The importance of magnesium in aquaponic systems

Magnesium is a core part of enzymes, proteins, and the machinery of photosynthesis. When it’s deficient, it can negatively impact the productivity of your system.

Magnesium exists in aquaponic systems as a positive ion (Mg²+) and interacts competitively with potassium (K) and calcium (Ca). Because the three are so interactive, magnesium deficiencies should be treated alongside K and Ca deficiencies. Learn to carefully examine the symptoms, and always use a nutrient deficiency key such as this one.

What does a magnesium deficiency look like?

A magnesium deficiency is characterized primarily by interveinal chlorosis (yellowing of leaf tissue between veins) with older growth falling away. This is because young plant growth scavenges magnesium from older parts of the plant when deficient, causing those older leaves to die off. So when a magnesium deficiency develops, it shows up primarily in the older leaves.

The ability to recognize the unique traits of a magnesium deficiency will help you distinguish between magnesium, potassium, and calcium deficiencies. Remember that potassium is the most commonly deficient nutrient, but calcium and magnesium follow closely behind. They occur together so commonly that they are often tricky to distinguish, and are even interrelated.

The physical traits that indicate the deficiencies of these three nutrients are remarkably similar.

For example:

Chlorosis is a key symptom of magnesium deficiency. This is because magnesium is integral to photosynthesis. When the plant doesn’t have magnesium, chloroplasts break down and chlorophyll is lost. Chlorophyll is the dominant green pigment in plant leaves, and in its absence, the yellow pigment underneath the chlorophyll show instead. Therefore, when you see yellow, the plant could have a magnesium deficiency.balance magnesium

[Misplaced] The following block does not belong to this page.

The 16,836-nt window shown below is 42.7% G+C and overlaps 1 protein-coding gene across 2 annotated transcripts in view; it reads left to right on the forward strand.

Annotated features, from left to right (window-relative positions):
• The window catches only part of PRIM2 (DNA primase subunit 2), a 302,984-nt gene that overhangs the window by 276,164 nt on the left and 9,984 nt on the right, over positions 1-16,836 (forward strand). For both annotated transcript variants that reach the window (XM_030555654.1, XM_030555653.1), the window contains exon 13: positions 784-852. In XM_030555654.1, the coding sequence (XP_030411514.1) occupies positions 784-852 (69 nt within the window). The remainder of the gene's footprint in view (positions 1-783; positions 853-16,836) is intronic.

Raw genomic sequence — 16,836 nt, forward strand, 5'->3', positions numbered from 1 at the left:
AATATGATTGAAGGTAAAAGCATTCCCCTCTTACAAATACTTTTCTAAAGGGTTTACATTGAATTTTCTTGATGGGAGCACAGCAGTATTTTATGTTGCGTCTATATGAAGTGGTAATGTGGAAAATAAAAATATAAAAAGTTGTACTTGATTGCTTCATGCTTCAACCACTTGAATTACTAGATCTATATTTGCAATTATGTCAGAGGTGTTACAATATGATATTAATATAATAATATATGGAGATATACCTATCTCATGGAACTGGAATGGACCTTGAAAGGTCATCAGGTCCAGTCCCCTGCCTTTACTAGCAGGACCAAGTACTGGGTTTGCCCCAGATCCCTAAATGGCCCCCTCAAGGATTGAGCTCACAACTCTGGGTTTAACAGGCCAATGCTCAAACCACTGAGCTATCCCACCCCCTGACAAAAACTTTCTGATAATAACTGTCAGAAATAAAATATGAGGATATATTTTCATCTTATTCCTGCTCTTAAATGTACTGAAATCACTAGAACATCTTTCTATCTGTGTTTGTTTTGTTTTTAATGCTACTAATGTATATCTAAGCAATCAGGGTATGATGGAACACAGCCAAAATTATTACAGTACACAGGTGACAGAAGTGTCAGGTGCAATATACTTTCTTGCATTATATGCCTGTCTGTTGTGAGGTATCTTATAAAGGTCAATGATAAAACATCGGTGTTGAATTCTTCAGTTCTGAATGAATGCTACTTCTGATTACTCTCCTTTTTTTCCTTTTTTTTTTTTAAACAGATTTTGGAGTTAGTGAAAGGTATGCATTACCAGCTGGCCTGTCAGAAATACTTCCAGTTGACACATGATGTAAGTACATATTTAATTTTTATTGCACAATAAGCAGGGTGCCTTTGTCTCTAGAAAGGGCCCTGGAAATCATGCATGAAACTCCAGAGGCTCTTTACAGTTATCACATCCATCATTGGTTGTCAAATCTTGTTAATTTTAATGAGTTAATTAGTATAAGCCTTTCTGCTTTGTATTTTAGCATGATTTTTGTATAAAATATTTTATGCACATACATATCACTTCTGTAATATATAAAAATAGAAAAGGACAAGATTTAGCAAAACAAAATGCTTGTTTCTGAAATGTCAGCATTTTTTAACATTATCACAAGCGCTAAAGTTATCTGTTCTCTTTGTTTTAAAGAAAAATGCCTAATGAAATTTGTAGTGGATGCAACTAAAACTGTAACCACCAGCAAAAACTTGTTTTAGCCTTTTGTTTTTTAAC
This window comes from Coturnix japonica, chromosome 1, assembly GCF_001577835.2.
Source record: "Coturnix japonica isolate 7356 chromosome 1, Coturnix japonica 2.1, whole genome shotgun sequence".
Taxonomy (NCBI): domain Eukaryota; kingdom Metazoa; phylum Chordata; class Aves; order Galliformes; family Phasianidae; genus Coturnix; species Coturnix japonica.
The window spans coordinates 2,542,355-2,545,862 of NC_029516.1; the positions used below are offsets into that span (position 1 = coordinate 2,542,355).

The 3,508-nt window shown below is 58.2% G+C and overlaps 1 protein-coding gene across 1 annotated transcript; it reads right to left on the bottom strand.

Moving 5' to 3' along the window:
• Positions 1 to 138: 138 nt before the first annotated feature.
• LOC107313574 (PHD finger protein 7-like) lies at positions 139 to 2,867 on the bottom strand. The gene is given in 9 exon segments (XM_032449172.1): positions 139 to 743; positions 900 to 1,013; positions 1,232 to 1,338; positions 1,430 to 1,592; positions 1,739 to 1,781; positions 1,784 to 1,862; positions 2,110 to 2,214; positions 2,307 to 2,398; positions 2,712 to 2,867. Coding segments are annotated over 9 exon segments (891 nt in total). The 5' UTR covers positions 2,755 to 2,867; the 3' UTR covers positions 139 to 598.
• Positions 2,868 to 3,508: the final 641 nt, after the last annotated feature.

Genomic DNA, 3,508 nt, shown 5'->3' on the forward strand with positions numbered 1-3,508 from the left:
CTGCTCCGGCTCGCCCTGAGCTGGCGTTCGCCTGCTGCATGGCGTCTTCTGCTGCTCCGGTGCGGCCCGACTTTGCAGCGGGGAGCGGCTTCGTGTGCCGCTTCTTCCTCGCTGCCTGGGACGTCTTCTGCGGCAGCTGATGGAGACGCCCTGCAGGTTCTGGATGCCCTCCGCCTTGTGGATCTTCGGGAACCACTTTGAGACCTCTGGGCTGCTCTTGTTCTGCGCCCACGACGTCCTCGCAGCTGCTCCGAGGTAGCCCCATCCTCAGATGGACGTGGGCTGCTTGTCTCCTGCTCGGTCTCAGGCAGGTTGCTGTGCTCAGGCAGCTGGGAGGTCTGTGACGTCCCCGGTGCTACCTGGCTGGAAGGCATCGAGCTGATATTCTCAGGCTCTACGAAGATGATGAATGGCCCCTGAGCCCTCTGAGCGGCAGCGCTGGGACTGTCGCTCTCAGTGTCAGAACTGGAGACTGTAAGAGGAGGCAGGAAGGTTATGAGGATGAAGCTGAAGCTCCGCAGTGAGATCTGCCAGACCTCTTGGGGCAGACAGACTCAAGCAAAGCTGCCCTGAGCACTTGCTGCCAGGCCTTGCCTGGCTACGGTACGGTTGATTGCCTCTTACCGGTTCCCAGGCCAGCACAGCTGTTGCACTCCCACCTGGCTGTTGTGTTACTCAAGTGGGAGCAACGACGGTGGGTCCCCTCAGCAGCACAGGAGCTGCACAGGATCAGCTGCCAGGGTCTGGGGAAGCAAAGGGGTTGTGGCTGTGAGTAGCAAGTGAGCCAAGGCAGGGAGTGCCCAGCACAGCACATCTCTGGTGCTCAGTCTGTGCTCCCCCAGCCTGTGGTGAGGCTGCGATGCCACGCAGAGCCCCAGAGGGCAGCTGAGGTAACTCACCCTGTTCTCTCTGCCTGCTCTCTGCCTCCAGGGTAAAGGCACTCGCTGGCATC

A potassium deficiency also causes interveinal chlorosis, and for a notably similar reason. Thus, we highly recommend that you use the deficiency key in order to correctly diagnose and supplement.

Keep your eye out for other deficiency indicators; some plants with a magnesium deficiency will show burning along the fringes of the leaves, bronze or brown spots, and occasional cupping. Most of the time, though, interveinal chlorosis in addition to the loss of older growth will be the prominent symptoms.

If you do think you have a magnesium deficiency, there are a few ways you can treat it.

Treating magnesium deficiencies

There are several ways to treat magnesium deficiencies depending on the pH level of your system. If you are running a system that has a low pH, you’ll want to use hydrated (or agricultural) lime.

This is a mixture of calcium and magnesium hydroxides. Depending on the lime you get, it will have more or less magnesium. Keep in mind that the interactions between calcium, potassium, and magnesium are complex and when one is off balance, things within your system can get funky.

Use a combination of agricultural lime and potassium hydroxide to condition your pH. The mixture will raise pH in addition to keeping all three nutrients balanced in your system.